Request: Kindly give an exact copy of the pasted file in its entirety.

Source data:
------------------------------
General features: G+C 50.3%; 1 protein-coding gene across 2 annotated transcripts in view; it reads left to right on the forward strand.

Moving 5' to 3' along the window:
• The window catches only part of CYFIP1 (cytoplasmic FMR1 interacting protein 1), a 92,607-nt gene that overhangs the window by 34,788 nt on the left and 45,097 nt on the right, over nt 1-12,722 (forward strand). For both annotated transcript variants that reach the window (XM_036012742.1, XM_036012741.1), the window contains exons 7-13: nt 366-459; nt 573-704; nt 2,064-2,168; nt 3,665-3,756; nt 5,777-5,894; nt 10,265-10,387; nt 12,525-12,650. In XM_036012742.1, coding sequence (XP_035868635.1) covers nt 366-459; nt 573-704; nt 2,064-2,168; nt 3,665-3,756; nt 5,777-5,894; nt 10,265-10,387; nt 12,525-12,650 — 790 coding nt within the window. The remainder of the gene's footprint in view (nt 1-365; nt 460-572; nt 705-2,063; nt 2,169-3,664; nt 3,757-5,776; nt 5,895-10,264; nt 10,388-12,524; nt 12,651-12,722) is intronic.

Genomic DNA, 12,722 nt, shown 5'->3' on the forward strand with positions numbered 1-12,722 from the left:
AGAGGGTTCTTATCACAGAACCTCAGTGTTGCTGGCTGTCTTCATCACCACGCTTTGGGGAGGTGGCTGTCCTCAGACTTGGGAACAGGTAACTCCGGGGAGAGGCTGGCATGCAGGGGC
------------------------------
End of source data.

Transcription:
General features: G+C 50.3%; 1 protein-coding gene across 2 annotated transcripts in view; it reads left to right on the forward strand.

Moving 5' to 3' along the window:
• The window catches only part of CYFIP1 (cytoplasmic FMR1 interacting protein 1), a 92,607-nt gene that overhangs the window by 34,788 nt on the left and 45,097 nt on the right, over nt 1-12,722 (forward strand). For both annotated transcript variants that reach the window (XM_036012742.1, XM_036012741.1), the window contains exons 7-13: nt 366-459; nt 573-704; nt 2,064-2,168; nt 3,665-3,756; nt 5,777-5,894; nt 10,265-10,387; nt 12,525-12,650. In XM_036012742.1, coding sequence (XP_035868635.1) covers nt 366-459; nt 573-704; nt 2,064-2,168; nt 3,665-3,756; nt 5,777-5,894; nt 10,265-10,387; nt 12,525-12,650 — 790 coding nt within the window. The remainder of the gene's footprint in view (nt 1-365; nt 460-572; nt 705-2,063; nt 2,169-3,664; nt 3,757-5,776; nt 5,895-10,264; nt 10,388-12,524; nt 12,651-12,722) is intronic.

Genomic DNA, 12,722 nt, shown 5'->3' on the forward strand with positions numbered 1-12,722 from the left:
AGAGGGTTCTTATCACAGAACCTCAGTGTTGCTGGCTGTCTTCATCACCACGCTTTGGGGAGGTGGCTGTCCTCAGACTTGGGAACAGGTAACTCCGGGGAGAGGCTGGCATGCAGGGGC